HIMSS has taken this philosophy into practice through the inclusion of clinical engineering topics in its regular education program. Last year, a clinical engineering and IT leadership forum was held as a premeeting conference for a half day. The response from the sold-out meeting’s attendees was overwhelmingly in favor of lengthening and enlarging the program. For 2007, it has been reformatted to a full symposium featuring a keynote presentation by Larry Kessler, ScD, director, Office of Science and Technology, at the US Food and Drug Administration’s Center for Devices and Radiological Health. The theme of the symposium, “Achieving Success Through Collaboration,” will explore clinical engineering’s leadership role and relationships in a variety of projects and operations, which involve teams of physicians, nurses, hospital IT professionals, and vendors.
Several presentations in the regular educational tracks will address clinical engineering issues, such as wireless, interoperability, telemedicine, and patient safety. Clinical engineering presenters in the regular educational tracks will include Marvin Shepherd of Devteq Consulting, Walnut Creek, Calif; Jeffrey Kabachinshi of GE Healthcare, Waukesha, Mich; and a “From The Top” address by Julian Goldman, MD, of Partners Healthcare, Boston.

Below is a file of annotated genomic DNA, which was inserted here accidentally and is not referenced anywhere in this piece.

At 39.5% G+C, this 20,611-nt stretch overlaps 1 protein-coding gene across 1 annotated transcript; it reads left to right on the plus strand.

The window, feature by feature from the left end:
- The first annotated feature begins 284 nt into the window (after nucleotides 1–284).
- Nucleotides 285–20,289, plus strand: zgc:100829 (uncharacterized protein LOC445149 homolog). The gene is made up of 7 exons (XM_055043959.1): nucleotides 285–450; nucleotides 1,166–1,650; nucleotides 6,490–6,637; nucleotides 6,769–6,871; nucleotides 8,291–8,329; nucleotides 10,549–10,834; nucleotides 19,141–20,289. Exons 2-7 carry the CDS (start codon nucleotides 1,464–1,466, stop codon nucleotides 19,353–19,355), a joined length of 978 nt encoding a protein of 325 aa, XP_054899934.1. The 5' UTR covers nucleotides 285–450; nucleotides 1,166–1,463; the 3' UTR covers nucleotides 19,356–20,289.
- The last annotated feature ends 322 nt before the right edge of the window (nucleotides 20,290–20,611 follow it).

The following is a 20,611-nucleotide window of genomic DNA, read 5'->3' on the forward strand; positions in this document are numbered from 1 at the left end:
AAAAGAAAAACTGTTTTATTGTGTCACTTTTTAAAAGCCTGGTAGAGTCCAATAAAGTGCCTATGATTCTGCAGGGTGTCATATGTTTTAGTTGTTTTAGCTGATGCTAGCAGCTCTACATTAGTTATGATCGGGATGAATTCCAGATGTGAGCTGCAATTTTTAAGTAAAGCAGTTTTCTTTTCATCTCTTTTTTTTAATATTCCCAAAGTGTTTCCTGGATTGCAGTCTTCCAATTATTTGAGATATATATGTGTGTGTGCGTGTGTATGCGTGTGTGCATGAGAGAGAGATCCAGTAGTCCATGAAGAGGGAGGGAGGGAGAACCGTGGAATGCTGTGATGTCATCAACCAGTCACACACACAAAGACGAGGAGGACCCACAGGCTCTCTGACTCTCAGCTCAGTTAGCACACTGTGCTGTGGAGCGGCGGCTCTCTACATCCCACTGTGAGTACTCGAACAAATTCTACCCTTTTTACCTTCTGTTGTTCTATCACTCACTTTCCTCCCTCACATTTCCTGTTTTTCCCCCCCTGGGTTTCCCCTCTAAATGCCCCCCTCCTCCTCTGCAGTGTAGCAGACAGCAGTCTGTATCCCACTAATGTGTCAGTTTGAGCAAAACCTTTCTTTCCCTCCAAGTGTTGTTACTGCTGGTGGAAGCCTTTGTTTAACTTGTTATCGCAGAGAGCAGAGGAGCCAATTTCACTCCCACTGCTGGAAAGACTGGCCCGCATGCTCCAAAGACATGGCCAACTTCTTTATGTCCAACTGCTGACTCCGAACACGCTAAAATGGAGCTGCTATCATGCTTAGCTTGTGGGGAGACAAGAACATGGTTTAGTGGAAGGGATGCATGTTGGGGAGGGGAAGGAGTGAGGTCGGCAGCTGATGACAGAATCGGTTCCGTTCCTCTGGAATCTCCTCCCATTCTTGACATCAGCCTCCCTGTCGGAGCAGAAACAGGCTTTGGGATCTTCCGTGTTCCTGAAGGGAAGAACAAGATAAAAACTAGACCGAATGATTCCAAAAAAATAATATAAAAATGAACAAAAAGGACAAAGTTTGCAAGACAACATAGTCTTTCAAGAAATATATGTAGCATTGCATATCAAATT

The ACCE will hold an open reception and general membership meeting in conjunction with the HIMSS meeting on February 24, and both the ACCE and the AAMI will have cosponsor booths in the convention center. The HIMSS technical exhibition will house more than 900 exhibitors covering every aspect of health care IT, including an increasing number of clinical equipment manufacturers. A highlight of the exhibition is the Interoperability Showcase, where the latest advances in automated connectivity of devices and systems will be demonstrated by the Integrating the Healthcare Enterprise (IHE) initiative.
Since 1998, the HIMSS, along with the Radiological Society of North America, has cosponsored the IHE as a forum for the development of standards-based, vendor independent interoperability in health care technology. It was joined by the American College of Cardiology in 2005 as a major sponsor. Starting with the automation of workflows in radiology, IHE today has domains in IT, cardiology, patient care coordination, laboratory, eye care, and patient care devices (PCD). The PCD domain is cosponsored by the ACCE and the HIMSS, and it will have its first public demonstration in New Orleans.